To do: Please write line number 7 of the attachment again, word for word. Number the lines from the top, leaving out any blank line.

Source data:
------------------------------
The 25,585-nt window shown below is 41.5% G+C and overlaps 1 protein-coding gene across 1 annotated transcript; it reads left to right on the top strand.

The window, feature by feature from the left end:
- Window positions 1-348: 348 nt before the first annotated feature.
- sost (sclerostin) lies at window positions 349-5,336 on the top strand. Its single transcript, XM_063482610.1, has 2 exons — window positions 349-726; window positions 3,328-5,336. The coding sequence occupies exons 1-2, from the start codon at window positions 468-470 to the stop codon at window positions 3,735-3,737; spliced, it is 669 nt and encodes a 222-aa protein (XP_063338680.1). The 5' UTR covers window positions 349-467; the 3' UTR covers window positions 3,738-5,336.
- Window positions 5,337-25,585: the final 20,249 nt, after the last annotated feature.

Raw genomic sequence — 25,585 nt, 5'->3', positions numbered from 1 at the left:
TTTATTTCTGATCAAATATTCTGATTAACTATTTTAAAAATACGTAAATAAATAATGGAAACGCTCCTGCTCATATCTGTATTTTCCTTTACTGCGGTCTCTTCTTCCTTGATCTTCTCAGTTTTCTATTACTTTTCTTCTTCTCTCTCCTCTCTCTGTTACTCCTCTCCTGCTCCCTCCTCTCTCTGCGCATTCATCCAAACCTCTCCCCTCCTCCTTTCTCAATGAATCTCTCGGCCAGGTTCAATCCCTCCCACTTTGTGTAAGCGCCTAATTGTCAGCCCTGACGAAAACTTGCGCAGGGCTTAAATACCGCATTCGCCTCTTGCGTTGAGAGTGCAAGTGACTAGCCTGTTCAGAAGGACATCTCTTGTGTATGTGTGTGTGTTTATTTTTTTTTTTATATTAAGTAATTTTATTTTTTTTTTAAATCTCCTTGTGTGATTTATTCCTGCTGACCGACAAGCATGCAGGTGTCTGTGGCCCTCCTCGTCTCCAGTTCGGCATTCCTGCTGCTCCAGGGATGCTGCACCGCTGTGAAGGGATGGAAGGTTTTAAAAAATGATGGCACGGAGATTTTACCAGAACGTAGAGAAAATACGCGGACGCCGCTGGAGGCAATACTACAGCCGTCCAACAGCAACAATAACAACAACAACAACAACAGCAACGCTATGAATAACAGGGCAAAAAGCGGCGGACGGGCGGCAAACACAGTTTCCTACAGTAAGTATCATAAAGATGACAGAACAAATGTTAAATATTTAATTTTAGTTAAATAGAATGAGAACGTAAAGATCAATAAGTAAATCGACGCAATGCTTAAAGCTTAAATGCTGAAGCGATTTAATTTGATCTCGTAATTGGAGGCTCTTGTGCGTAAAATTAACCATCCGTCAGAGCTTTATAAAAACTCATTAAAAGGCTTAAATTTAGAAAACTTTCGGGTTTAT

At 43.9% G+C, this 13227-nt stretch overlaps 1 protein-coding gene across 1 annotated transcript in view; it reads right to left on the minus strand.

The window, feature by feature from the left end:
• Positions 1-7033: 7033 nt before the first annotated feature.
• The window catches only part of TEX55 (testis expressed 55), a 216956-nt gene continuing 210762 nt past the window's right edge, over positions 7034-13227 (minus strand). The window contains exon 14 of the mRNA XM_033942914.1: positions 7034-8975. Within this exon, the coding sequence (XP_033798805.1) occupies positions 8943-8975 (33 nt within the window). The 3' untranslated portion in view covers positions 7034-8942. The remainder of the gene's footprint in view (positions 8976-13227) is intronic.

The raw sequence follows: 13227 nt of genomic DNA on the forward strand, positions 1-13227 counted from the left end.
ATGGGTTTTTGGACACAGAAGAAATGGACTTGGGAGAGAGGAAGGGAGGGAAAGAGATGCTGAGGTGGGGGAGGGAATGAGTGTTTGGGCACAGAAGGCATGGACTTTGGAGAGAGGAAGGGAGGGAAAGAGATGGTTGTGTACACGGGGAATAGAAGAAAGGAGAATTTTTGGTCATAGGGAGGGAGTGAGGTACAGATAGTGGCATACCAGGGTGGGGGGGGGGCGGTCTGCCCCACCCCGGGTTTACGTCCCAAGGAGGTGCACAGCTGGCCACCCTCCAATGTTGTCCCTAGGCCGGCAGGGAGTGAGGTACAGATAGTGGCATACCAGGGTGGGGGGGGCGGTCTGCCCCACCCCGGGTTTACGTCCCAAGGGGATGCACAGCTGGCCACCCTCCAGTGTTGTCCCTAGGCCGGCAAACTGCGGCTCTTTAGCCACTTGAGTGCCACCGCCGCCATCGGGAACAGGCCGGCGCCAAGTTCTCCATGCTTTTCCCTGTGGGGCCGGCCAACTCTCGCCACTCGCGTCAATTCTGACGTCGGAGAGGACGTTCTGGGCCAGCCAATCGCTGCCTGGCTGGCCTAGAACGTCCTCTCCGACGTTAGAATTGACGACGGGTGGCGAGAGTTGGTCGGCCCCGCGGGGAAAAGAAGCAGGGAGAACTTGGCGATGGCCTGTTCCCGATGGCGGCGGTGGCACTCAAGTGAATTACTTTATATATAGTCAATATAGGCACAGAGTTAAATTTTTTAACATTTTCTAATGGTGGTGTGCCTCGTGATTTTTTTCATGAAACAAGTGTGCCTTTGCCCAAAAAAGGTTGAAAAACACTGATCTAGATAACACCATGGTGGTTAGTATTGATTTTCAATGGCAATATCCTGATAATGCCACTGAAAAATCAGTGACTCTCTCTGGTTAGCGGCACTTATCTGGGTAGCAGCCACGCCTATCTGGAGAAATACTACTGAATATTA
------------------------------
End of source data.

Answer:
TTTATTTCTGATCAAATATTCTGATTAACTATTTTAAAAATACGTAAATAAATAATGGAAACGCTCCTGCTCATATCTGTATTTTCCTTTACTGCGGTCTCTTCTTCCTTGATCTTCTCAGTTTTCTATTACTTTTCTTCTTCTCTCTCCTCTCTCTGTTACTCCTCTCCTGCTCCCTCCTCTCTCTGCGCATTCATCCAAACCTCTCCCCTCCTCCTTTCTCAATGAATCTCTCGGCCAGGTTCAATCCCTCCCACTTTGTGTAAGCGCCTAATTGTCAGCCCTGACGAAAACTTGCGCAGGGCTTAAATACCGCATTCGCCTCTTGCGTTGAGAGTGCAAGTGACTAGCCTGTTCAGAAGGACATCTCTTGTGTATGTGTGTGTGTTTATTTTTTTTTTTATATTAAGTAATTTTATTTTTTTTTTAAATCTCCTTGTGTGATTTATTCCTGCTGACCGACAAGCATGCAGGTGTCTGTGGCCCTCCTCGTCTCCAGTTCGGCATTCCTGCTGCTCCAGGGATGCTGCACCGCTGTGAAGGGATGGAAGGTTTTAAAAAATGATGGCACGGAGATTTTACCAGAACGTAGAGAAAATACGCGGACGCCGCTGGAGGCAATACTACAGCCGTCCAACAGCAACAATAACAACAACAACAACAACAGCAACGCTATGAATAACAGGGCAAAAAGCGGCGGACGGGCGGCAAACACAGTTTCCTACAGTAAGTATCATAAAGATGACAGAACAAATGTTAAATATTTAATTTTAGTTAAATAGAATGAGAACGTAAAGATCAATAAGTAAATCGACGCAATGCTTAAAGCTTAAATGCTGAAGCGATTTAATTTGATCTCGTAATTGGAGGCTCTTGTGCGTAAAATTAACCATCCGTCAGAGCTTTATAAAAACTCATTAAAAGGCTTAAATTTAGAAAACTTTCGGGTTTAT